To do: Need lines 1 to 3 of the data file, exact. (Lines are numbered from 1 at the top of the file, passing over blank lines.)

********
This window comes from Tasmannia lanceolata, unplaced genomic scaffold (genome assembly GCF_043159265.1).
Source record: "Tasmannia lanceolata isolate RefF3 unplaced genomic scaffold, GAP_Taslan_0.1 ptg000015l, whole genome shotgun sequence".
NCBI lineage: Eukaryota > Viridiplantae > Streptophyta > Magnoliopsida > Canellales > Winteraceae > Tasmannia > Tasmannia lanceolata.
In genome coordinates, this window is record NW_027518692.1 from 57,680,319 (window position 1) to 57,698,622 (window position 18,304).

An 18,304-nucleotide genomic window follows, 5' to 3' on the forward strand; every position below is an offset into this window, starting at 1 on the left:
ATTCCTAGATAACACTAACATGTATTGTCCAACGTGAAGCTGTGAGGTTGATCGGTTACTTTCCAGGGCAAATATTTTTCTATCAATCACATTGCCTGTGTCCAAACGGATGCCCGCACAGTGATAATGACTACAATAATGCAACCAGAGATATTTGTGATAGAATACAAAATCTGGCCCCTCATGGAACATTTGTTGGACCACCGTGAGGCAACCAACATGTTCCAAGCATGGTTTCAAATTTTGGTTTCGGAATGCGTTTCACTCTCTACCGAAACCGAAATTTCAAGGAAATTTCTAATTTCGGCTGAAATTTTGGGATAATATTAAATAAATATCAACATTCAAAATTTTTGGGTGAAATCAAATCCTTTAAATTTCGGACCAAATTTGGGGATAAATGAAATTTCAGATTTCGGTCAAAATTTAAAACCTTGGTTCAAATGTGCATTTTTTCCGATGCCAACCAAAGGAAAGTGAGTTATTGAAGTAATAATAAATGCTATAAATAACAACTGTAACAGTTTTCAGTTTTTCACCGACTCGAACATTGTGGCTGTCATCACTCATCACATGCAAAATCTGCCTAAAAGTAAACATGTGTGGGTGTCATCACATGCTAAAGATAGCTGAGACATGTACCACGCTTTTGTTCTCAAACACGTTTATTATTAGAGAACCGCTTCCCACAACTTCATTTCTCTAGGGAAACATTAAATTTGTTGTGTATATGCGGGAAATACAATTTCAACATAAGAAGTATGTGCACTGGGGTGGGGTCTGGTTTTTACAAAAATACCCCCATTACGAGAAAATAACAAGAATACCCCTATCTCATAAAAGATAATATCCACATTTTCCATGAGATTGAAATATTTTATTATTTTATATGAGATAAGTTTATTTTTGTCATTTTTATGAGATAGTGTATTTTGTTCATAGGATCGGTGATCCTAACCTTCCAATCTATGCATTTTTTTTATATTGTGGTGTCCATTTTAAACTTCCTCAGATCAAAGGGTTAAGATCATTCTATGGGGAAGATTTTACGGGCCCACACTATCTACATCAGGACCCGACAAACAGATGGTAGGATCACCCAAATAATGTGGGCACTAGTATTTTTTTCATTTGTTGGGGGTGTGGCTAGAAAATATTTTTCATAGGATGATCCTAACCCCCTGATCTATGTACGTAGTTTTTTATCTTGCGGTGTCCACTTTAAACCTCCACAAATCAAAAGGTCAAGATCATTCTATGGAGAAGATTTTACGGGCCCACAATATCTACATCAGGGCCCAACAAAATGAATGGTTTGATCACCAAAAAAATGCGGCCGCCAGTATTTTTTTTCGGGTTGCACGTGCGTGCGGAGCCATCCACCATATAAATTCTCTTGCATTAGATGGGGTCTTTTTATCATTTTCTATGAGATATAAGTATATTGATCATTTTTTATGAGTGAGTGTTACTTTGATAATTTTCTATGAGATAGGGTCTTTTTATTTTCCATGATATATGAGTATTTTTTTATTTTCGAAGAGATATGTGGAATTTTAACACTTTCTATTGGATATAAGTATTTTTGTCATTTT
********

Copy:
This window comes from Tasmannia lanceolata, unplaced genomic scaffold (genome assembly GCF_043159265.1).
Source record: "Tasmannia lanceolata isolate RefF3 unplaced genomic scaffold, GAP_Taslan_0.1 ptg000015l, whole genome shotgun sequence".
NCBI lineage: Eukaryota > Viridiplantae > Streptophyta > Magnoliopsida > Canellales > Winteraceae > Tasmannia > Tasmannia lanceolata.